from the June 1991 San Diego AA Coordinator Newsletter

Dear Friends in the Fellowship,

I am a beginner on the road to recovery. A few months back, when I first came into an A.A. meeting, I was desolate and very desperate, convinced that I was losing my mind. I was going through withdrawals and didn’t even know it. The people at that meeting showed me understanding and acceptance, and by listening to their stories, I slowly began to understand myself. Up until that point, I had felt totally alone in a life-or-death struggle that I did not think I would survive.

I had just enough wits left to perceive that there was something here that could save me. I talked to many people and read the Big Book. The one thing of which I was entirely convinced was that I am totally helpless. I was incapable of managing my own life. The very fact that something sustained me through this intense pain and suffering was evidence enough of a higher power. I began to pray every day, not to ask for health and sanity, but only for the strength to carry out God’s will for me.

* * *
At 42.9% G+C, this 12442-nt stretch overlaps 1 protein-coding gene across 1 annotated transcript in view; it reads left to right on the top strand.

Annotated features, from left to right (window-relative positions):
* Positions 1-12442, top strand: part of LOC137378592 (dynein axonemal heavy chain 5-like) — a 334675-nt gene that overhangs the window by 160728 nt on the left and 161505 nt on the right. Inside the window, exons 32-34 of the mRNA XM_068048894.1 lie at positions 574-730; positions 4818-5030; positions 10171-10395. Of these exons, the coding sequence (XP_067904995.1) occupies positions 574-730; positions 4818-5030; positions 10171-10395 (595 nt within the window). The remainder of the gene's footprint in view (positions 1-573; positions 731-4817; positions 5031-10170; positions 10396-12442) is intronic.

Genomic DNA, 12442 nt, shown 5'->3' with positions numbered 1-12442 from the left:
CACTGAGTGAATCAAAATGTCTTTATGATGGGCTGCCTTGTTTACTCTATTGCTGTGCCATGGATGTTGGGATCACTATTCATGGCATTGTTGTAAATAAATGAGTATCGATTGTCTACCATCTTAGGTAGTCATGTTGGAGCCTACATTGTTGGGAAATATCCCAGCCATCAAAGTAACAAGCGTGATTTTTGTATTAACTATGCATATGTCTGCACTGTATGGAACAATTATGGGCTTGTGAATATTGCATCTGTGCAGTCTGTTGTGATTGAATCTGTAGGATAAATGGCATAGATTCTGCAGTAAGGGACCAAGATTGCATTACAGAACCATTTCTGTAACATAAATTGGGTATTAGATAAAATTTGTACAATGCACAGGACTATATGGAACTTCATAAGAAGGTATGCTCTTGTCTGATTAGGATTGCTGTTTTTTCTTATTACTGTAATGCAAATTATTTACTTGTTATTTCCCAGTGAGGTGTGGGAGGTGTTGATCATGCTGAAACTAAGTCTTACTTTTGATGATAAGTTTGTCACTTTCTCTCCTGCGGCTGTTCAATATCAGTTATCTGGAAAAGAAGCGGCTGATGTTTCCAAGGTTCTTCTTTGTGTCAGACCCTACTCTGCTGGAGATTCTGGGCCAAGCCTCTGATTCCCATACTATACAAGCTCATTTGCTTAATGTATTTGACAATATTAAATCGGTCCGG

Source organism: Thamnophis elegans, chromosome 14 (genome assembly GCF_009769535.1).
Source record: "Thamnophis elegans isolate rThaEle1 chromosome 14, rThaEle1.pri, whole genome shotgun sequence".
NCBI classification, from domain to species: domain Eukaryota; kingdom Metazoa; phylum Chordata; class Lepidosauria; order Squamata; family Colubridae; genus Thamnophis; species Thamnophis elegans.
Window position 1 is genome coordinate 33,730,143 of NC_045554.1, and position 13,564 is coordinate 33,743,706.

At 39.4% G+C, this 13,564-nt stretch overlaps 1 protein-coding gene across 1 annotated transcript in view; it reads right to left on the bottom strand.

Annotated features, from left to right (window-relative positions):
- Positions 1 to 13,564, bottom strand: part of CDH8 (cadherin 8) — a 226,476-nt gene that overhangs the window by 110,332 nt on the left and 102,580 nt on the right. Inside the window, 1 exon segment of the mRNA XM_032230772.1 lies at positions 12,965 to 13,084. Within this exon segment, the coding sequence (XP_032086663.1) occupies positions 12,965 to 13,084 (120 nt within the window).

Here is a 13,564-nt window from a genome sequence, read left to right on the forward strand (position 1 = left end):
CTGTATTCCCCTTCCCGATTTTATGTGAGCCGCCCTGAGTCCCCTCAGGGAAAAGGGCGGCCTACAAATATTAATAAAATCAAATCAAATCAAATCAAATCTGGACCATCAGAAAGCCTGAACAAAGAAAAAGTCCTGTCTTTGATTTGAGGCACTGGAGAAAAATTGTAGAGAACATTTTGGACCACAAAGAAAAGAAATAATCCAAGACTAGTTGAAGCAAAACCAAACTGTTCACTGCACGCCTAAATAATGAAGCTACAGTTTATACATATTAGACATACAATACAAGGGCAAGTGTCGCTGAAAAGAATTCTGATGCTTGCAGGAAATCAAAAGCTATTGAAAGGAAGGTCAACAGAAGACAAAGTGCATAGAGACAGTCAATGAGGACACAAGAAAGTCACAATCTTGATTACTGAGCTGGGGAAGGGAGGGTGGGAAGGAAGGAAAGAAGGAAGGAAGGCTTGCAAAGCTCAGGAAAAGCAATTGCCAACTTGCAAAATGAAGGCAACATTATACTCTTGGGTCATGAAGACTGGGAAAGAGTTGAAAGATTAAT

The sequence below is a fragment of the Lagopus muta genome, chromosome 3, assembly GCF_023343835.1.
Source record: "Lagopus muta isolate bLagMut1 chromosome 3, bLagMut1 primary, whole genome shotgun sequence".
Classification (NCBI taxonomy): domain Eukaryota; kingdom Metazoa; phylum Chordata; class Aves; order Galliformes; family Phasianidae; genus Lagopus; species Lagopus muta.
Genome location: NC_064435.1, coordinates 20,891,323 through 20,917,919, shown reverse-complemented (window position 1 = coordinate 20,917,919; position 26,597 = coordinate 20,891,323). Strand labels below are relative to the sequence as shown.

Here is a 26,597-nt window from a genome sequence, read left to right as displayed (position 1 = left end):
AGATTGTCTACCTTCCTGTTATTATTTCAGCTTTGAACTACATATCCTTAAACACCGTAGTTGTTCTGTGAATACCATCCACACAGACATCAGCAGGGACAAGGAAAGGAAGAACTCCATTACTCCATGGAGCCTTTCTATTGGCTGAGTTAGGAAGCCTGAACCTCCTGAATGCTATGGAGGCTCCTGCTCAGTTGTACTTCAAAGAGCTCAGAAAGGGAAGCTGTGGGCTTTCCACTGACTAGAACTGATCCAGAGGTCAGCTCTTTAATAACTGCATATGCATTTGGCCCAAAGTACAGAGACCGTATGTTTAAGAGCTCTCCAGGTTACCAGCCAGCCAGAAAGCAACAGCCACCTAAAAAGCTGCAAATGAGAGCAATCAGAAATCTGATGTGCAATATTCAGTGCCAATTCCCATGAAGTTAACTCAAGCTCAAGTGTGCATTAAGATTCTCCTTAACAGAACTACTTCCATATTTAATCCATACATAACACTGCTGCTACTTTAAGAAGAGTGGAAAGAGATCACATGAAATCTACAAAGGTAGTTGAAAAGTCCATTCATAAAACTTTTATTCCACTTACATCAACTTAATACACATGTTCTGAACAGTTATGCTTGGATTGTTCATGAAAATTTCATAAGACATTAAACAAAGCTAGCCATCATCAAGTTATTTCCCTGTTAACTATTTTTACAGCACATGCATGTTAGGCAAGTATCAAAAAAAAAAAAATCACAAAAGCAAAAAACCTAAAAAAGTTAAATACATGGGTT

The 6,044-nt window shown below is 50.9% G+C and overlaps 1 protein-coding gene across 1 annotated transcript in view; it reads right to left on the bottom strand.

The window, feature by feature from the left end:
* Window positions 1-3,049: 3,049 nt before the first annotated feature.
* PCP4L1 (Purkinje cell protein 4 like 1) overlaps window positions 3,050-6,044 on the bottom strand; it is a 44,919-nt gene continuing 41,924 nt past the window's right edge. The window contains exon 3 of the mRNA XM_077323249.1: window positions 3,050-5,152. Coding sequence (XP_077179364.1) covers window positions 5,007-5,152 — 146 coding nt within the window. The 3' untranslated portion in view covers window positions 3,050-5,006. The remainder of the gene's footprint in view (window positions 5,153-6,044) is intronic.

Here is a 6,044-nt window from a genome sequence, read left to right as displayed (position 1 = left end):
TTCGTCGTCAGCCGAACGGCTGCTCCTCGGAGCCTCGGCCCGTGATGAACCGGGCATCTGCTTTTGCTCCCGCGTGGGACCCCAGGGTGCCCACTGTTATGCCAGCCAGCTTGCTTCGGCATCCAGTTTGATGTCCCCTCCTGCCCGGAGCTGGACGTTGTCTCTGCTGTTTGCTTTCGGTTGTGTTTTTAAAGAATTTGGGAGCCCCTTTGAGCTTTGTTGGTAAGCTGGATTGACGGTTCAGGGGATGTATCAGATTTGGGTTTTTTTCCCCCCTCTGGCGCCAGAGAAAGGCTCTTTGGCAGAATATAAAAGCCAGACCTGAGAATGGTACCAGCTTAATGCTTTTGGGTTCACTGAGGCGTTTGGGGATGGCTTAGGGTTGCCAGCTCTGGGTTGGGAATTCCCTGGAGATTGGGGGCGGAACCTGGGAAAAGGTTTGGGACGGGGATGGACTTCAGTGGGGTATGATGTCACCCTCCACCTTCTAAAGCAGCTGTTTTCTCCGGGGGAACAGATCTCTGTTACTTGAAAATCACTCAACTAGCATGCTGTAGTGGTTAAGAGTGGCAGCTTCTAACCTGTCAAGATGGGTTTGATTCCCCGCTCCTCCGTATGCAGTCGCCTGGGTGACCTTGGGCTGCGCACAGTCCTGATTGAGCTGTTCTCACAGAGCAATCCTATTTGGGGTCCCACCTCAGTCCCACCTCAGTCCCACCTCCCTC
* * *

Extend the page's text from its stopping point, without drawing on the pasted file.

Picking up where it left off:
As the weeks passed, layers of poison fell from my mind and body. After all, my system was readjusting after many years of addictive drinking. I had to have many things repeated to me many times before I began to truly understand them. And I was still fighting my old thoughts. My entire world view had to be readjusted. I was like a newborn learning how to live.

It seems humorous to me now to look back at those days (sometimes only hours) when I felt “normal” and healthy gain, when my mind would try once again to revert to old patterns of thought and behavior. I only wanted a drink when I was feeling good, when I was sitting back and egotistically dreaming of all the great things that I would do, not that I was feeling fine. Those old patterns do die hard! And inevitably those periods of time would be followed by fear and panic, when my memories of the very recent past surfaced and I realized that going back means death. I take these instances as proof of what a very slow learner I am!

But also I have enough compassion for myself now to accept myself, faults and all, without the need for a drink. And for that I am very grateful. Every day that I wake up is a good day — another chance to transcend my ego and try to learn God’s will. For the first time in my life, there is room for things like growth and light and love and acceptance. This is the life that is worth living. I thank God and A.A. for it.

~ Nancy P., San Diego